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Analyzing a Spin-1 Interferometer: Instructor's Guide

This activity can also be part of a larger integrated laboratory. See the Spins Lab 3 activity page.

Main Ideas

  • Probabilities
  • Projection
  • Postulates 1-5 of quantum mechanics

Students' Task

Estimated Time: 30 minutes

Prerequisite Knowledge

  • Experience with postulates 1-5 of quantum mechanics is important.
  • Familiarity with the expected results of of the spin-one Stern-Gerlach experimental results is useful.
  • Previous experience with projection operators in the spin-$\frac{1}{2}$ system is valuable.


Activity: Introduction

If students have previously Analyzed a spin-$\frac{1}{2}$ Interferometer, little introduction is needed for this activity. Remind students that this interferometer is more complex because there are three outbound ports that will result in more possible combinations of states into the third Stern-Gerlach device. Have the students turn the state of the oven to “RANDOM”; if they forget to do this, the data will be useless and they must start over. Then, ask the students to begin filling out the table in the handout.

Before filling out the theoretical columns in the handout, it is recommended that students have experience with The Projection Operator & Wave State Collapsing. Make sure that students know how to write the $\vert 1 \rangle$, $\vert 0 \rangle$, and $\vert -1 \rangle$ states for x and y-orientation in terms of the z-basis. If students have already seen the projection operator in the context of a spin-$\frac{1}{2}$ system, little more introduction should be necessary.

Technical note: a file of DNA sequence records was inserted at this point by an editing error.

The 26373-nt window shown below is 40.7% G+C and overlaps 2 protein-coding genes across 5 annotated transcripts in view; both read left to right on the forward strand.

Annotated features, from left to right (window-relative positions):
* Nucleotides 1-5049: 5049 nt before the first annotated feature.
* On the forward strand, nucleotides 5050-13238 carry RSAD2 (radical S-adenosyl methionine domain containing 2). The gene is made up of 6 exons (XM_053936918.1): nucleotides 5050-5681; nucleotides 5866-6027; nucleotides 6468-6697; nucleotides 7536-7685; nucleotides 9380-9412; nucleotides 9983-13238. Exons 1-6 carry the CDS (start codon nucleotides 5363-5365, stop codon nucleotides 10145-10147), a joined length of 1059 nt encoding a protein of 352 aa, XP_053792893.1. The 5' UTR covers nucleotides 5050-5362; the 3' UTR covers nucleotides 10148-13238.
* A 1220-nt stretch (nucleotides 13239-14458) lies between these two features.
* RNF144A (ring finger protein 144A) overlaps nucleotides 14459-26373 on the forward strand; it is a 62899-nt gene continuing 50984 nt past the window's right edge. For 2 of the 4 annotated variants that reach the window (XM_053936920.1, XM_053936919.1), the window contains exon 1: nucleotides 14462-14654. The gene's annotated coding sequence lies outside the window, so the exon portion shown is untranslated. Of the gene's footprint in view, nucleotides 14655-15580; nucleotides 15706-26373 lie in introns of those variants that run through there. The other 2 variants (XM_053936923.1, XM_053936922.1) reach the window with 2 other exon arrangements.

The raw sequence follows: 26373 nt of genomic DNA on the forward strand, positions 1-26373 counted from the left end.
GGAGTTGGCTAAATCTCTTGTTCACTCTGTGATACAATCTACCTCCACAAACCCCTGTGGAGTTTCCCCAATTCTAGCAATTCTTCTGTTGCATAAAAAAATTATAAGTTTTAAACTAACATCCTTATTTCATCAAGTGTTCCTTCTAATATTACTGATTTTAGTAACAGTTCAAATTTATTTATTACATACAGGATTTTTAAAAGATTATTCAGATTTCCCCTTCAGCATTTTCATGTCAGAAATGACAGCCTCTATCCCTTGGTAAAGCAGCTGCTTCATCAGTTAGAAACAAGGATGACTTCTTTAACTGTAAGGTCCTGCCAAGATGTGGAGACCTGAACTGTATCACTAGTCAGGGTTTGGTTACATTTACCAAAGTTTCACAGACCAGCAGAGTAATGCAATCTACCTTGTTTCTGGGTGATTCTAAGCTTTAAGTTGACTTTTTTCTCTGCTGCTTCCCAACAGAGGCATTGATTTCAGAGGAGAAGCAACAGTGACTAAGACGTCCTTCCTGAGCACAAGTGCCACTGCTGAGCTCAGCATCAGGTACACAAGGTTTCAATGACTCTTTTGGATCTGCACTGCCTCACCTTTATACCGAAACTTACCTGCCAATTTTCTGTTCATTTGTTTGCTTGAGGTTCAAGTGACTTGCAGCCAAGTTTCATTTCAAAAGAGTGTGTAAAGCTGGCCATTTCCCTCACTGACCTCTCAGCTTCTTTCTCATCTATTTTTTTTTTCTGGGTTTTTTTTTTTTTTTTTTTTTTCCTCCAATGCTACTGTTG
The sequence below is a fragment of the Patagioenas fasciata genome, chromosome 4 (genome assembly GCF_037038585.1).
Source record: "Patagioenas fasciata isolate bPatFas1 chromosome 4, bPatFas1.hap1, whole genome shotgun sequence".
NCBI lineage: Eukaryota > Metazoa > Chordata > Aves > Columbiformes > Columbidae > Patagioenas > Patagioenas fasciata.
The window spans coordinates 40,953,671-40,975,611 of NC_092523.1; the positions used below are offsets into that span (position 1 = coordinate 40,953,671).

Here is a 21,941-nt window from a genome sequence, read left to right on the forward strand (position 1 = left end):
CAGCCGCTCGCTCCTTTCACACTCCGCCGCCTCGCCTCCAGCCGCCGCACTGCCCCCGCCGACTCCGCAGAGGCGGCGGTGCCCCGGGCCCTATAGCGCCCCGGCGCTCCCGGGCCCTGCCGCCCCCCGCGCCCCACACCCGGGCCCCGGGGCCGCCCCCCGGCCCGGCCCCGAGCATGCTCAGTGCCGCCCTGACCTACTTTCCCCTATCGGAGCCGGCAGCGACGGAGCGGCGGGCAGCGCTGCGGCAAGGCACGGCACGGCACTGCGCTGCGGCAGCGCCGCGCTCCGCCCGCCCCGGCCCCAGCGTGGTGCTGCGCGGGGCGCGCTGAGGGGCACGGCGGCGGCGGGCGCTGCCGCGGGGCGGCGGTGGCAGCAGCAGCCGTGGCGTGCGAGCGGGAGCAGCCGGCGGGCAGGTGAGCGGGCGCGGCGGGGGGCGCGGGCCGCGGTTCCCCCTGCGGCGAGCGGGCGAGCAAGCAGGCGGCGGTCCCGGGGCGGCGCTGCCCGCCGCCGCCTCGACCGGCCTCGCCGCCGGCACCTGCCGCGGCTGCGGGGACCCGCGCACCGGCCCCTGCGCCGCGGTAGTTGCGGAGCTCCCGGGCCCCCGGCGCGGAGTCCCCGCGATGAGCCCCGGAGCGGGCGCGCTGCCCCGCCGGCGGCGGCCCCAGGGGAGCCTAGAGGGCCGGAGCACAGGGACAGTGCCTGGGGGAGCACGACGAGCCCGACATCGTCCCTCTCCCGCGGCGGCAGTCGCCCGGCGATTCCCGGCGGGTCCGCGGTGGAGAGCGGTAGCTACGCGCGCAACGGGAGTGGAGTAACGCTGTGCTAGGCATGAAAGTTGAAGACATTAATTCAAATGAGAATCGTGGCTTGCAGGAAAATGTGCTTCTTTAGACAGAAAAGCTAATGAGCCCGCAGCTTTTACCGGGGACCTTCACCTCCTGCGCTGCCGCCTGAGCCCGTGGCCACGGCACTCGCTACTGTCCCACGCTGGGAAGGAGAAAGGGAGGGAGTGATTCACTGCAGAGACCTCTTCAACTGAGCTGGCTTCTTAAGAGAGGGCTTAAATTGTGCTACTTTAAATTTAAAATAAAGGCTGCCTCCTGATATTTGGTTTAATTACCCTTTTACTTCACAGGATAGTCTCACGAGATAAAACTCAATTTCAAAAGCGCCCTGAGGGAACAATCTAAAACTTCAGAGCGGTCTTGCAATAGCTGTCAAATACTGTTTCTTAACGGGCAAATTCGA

Activity: Student Conversations

Activity: Wrap-up

After students have taken their data using the Spins software, bring the class back together to see if they have any questions. Just as in the case with the spin-$\frac{1}{2}$ interferometer, the results from this experiment are certainly not classically expected. Ask the class as a whole how different the resulting states are for each combination of two beams in the x-oriented Stern-Gerlach device, and how would they predict these results mathematically? The use of projection operators is the key to answering this question; remind students that projections of an initial state $\vert \psi \rangle$ onto a new state $\vert \psi ' \rangle$ is performed using projection operators like so:

$$\vert\psi ' \rangle=\frac {P_{\vert\psi ' \rangle} \vert\psi \rangle}{\sqrt{\langle \psi|P_{\vert\psi ' \rangle}\vert\psi \rangle}} \; \; , $$

where the projection operator is written as

$$P_{\vert\psi ' \rangle}=\vert \psi ' \ \rangle \langle \psi ' \vert \; \; .$$

Performing these projections can become time-consuming; having students compute these projections to fill out the theoretical section of the handout makes for a great take-home exercise or homework assignment.


This activity is the second activity contained in SPINS Lab 3 . This activity is designed to be presented in the midst of lectures, but if you have a 2 hour block of time dedicated to labs, the above lab is a better choice. The preceding activity, also contained in SPINS Lab 3 is Finding Unknown States Leaving the Oven in a Spin-1 System

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